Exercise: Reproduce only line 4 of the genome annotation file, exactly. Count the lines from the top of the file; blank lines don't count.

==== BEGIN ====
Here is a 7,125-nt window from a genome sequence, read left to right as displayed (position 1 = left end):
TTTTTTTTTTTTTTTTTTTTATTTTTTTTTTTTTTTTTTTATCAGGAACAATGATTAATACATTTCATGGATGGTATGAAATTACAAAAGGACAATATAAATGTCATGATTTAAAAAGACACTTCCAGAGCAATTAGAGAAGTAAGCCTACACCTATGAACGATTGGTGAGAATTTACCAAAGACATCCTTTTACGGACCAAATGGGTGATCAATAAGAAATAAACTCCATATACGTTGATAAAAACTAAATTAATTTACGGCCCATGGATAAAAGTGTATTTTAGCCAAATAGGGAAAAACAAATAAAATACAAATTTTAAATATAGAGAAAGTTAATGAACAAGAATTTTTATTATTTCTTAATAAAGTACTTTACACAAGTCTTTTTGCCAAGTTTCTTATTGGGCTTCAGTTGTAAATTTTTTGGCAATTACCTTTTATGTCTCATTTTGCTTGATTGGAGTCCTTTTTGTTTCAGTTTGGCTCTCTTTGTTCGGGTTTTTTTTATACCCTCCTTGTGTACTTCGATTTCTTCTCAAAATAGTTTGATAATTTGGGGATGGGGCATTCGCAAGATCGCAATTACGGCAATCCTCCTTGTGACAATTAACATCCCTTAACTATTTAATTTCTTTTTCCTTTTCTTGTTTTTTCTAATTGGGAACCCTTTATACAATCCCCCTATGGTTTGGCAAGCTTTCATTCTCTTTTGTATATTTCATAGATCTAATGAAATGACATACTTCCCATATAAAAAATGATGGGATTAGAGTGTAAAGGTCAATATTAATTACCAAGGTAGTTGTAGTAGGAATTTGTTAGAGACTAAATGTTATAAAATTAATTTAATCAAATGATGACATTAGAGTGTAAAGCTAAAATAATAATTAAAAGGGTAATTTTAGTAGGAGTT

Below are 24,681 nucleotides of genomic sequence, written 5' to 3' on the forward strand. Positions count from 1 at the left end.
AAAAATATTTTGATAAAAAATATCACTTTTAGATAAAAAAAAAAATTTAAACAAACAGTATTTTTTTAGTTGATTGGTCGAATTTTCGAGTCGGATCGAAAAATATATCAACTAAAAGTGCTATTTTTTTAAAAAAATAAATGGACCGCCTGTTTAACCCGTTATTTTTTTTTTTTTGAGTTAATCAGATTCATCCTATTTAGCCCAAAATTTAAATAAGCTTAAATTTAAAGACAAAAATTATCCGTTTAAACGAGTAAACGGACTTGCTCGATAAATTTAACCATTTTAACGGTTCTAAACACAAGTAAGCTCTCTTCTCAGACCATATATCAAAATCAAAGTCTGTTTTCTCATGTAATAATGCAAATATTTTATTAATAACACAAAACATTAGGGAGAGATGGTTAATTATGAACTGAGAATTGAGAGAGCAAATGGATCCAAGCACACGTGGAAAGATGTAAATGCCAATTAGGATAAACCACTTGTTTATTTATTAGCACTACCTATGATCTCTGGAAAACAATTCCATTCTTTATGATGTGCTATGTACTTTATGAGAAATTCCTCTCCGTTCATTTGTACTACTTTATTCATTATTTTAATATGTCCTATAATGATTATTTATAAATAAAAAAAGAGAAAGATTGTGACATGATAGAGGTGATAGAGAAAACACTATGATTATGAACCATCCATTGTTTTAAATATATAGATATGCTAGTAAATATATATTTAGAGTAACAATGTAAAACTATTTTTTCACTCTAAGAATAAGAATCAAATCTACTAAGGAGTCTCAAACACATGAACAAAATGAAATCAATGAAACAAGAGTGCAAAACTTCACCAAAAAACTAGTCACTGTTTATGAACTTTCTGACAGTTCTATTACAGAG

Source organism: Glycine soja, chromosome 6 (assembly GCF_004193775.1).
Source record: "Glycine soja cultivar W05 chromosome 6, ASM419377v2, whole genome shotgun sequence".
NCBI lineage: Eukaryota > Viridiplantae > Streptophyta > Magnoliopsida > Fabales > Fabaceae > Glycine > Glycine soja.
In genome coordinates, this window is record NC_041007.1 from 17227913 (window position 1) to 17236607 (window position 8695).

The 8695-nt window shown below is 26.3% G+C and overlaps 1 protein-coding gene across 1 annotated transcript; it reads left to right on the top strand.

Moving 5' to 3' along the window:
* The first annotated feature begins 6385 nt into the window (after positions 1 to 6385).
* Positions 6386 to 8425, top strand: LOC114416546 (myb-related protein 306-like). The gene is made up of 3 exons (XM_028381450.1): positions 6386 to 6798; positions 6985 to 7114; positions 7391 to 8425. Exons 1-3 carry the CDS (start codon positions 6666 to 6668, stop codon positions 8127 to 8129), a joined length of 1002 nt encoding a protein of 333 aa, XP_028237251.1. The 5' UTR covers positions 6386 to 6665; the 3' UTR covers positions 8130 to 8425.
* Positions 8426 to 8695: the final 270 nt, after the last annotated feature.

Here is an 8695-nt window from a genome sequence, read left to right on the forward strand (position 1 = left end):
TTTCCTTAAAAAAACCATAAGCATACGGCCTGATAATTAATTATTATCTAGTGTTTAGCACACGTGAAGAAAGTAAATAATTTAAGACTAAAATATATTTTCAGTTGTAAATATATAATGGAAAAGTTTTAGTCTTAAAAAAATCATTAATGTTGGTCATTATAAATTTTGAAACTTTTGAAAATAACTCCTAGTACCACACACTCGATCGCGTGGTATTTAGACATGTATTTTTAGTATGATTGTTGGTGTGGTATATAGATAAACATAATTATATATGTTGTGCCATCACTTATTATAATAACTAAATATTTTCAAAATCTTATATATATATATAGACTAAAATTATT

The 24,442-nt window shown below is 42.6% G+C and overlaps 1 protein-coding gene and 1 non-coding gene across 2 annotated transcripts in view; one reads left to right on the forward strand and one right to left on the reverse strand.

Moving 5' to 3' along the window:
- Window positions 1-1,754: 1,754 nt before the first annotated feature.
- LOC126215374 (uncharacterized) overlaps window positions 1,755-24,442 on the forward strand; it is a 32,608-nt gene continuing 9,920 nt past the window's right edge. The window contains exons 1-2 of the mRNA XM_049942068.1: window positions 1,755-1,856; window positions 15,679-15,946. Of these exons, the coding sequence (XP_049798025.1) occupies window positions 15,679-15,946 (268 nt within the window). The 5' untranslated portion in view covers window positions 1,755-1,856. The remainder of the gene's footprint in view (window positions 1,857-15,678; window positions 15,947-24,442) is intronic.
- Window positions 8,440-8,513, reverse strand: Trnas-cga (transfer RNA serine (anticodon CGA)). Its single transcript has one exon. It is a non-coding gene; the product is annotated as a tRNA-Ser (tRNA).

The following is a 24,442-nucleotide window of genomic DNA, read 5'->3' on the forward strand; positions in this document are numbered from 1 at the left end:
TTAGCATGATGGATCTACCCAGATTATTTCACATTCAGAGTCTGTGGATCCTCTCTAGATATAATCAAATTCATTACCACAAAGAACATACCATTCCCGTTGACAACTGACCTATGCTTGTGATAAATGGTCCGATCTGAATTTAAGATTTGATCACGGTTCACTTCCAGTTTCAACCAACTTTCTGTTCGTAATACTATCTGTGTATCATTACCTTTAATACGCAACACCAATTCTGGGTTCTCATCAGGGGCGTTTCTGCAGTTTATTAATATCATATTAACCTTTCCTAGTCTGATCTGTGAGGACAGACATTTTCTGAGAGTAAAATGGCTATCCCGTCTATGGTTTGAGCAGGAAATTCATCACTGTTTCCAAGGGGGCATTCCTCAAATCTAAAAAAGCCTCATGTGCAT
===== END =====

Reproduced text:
AAAAATATTTTGATAAAAAATATCACTTTTAGATAAAAAAAAAAATTTAAACAAACAGTATTTTTTTAGTTGATTGGTCGAATTTTCGAGTCGGATCGAAAAATATATCAACTAAAAGTGCTATTTTTTTAAAAAAATAAATGGACCGCCTGTTTAACCCGTTATTTTTTTTTTTTTGAGTTAATCAGATTCATCCTATTTAGCCCAAAATTTAAATAAGCTTAAATTTAAAGACAAAAATTATCCGTTTAAACGAGTAAACGGACTTGCTCGATAAATTTAACCATTTTAACGGTTCTAAACACAAGTAAGCTCTCTTCTCAGACCATATATCAAAATCAAAGTCTGTTTTCTCATGTAATAATGCAAATATTTTATTAATAACACAAAACATTAGGGAGAGATGGTTAATTATGAACTGAGAATTGAGAGAGCAAATGGATCCAAGCACACGTGGAAAGATGTAAATGCCAATTAGGATAAACCACTTGTTTATTTATTAGCACTACCTATGATCTCTGGAAAACAATTCCATTCTTTATGATGTGCTATGTACTTTATGAGAAATTCCTCTCCGTTCATTTGTACTACTTTATTCATTATTTTAATATGTCCTATAATGATTATTTATAAATAAAAAAAGAGAAAGATTGTGACATGATAGAGGTGATAGAGAAAACACTATGATTATGAACCATCCATTGTTTTAAATATATAGATATGCTAGTAAATATATATTTAGAGTAACAATGTAAAACTATTTTTTCACTCTAAGAATAAGAATCAAATCTACTAAGGAGTCTCAAACACATGAACAAAATGAAATCAATGAAACAAGAGTGCAAAACTTCACCAAAAAACTAGTCACTGTTTATGAACTTTCTGACAGTTCTATTACAGAG